Development of sleep-wake patterns and non-rapid eye movement sleep stages during the first six months of life in normal infants

Pediatrics. 1982 Jun;69(6):793-8.


Thirty-one normal infants were selected for 24-hour polygraphic monitoring at different ages during the first six months of life. The development of sleep-wake distribution patterns during day and night was observed. Qualitative changes in non-rapid eye movement (NREM) sleep as it becomes differentiated in stages 1, 2, and 3-4 were measured. Sustained periods of wake are present by 6 weeks of age. After 3 months of age, wake is predictably distributed in late afternoon and early evening. REM sleep is disproportionately distributed within sleep in 24 hours, presenting a higher percent of total sleep during the night. At 4.5 and 6 months of age, stages 2 and 3-4 NREM are coincident during the nocturnal hours and 3-4 NREM sleep peaks in the early period of the night. The decreasing proportion of REM sleep, particularly in its daytime distribution, suggests a reciprocal relationship to the developing of wakefulness.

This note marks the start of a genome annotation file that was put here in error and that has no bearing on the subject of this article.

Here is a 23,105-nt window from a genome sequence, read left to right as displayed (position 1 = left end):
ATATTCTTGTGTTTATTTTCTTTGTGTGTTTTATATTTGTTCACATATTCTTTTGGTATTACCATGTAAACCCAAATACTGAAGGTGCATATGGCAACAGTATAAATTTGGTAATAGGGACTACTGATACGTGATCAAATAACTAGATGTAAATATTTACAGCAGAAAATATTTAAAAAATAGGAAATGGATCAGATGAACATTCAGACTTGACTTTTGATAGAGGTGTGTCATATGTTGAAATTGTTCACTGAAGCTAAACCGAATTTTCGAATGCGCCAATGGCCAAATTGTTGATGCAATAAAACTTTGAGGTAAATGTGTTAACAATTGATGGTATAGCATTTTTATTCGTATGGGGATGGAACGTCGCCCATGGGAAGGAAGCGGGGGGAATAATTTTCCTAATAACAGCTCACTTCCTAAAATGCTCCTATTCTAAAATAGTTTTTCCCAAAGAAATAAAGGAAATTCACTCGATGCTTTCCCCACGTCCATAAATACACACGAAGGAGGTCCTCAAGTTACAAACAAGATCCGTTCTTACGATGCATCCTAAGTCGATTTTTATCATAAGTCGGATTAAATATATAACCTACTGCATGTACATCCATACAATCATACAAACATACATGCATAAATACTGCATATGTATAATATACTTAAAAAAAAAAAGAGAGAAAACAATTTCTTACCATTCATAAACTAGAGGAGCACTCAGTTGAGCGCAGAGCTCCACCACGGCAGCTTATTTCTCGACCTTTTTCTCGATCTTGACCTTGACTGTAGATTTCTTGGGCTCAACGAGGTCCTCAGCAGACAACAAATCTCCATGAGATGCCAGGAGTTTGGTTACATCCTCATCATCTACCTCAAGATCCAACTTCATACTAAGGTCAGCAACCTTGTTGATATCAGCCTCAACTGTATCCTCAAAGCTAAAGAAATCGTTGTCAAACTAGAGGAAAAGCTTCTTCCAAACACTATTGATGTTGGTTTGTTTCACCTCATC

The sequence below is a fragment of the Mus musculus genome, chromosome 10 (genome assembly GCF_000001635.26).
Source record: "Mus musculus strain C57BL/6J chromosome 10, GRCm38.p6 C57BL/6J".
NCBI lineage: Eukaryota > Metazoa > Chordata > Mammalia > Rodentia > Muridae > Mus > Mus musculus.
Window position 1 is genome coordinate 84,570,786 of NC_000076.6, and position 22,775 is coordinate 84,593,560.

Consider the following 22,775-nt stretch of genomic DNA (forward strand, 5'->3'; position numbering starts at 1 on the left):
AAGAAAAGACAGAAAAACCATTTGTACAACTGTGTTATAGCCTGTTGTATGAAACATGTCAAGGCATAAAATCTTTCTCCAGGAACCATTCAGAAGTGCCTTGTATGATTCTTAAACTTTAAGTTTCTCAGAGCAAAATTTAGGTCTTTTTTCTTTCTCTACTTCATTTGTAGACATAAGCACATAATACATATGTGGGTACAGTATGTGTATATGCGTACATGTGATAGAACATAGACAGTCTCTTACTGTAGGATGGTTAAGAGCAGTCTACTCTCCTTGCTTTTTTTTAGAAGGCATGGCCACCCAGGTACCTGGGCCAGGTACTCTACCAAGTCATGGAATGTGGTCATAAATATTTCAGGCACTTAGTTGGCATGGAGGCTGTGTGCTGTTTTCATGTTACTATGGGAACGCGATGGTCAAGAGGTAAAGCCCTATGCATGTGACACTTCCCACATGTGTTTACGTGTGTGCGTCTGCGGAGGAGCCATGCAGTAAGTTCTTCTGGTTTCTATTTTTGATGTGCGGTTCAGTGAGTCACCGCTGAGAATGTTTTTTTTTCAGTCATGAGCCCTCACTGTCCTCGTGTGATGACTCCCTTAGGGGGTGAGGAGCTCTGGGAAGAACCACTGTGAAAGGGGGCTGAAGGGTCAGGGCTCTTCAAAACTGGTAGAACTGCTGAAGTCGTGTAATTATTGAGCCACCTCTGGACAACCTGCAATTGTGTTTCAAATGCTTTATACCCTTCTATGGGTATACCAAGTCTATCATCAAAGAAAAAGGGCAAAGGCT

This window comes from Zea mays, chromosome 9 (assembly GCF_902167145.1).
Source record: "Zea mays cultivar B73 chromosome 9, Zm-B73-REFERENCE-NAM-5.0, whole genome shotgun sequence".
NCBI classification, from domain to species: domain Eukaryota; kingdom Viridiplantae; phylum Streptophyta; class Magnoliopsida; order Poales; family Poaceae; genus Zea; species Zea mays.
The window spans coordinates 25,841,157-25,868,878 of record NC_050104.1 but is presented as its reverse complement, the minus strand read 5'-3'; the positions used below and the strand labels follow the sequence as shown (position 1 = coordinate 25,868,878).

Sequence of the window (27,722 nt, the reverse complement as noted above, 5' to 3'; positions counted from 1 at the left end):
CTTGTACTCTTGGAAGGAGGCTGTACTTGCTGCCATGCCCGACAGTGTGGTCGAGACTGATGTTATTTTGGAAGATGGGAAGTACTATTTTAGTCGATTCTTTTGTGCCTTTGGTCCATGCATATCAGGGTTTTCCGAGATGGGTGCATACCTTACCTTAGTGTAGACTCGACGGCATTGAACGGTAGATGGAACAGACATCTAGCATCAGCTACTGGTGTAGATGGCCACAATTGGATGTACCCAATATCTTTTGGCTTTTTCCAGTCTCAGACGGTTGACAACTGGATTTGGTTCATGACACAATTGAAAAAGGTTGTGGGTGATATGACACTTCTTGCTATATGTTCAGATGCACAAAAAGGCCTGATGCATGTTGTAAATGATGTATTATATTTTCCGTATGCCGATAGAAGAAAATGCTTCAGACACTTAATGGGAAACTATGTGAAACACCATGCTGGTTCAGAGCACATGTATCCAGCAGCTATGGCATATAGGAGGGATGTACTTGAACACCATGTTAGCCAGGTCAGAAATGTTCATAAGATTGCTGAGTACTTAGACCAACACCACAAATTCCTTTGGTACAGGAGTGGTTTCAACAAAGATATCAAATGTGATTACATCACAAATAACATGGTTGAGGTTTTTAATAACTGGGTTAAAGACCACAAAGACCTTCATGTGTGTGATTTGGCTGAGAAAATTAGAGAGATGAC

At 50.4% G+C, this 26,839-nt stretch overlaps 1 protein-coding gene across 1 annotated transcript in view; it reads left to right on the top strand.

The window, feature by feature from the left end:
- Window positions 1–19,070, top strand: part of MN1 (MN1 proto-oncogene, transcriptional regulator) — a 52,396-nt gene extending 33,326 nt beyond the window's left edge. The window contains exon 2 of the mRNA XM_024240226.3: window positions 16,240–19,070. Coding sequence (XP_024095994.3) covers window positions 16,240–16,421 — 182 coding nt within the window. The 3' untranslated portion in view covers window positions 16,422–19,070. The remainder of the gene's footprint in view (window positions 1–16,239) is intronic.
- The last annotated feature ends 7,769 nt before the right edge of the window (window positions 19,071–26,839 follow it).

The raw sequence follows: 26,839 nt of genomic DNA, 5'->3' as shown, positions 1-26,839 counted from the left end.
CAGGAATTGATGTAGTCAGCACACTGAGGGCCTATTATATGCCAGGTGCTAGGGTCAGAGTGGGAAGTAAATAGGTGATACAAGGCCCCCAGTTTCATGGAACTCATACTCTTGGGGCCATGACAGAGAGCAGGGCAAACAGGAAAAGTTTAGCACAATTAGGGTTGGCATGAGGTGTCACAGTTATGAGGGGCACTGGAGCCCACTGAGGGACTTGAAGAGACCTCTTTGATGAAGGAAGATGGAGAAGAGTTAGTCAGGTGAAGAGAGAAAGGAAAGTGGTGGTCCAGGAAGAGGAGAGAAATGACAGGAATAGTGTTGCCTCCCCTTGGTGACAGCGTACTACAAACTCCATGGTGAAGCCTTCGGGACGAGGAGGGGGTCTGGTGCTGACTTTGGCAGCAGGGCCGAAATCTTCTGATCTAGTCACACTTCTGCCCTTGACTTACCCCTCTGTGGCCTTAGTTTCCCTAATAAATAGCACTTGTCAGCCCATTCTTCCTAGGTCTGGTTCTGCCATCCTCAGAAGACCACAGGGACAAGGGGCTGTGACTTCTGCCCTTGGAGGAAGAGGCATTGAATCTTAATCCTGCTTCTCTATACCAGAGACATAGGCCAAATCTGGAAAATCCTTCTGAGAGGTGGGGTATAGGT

Publication types

  • Research Support, Non-U.S. Gov't
  • Research Support, U.S. Gov't, P.H.S.

MeSH terms

  • Child Development / physiology*
  • Female
  • Humans
  • Infant
  • Infant, Newborn
  • Male
  • Monitoring, Physiologic
  • Sleep / physiology*
  • Sleep Stages / physiology
  • Sleep, REM / physiology
  • Wakefulness / physiology*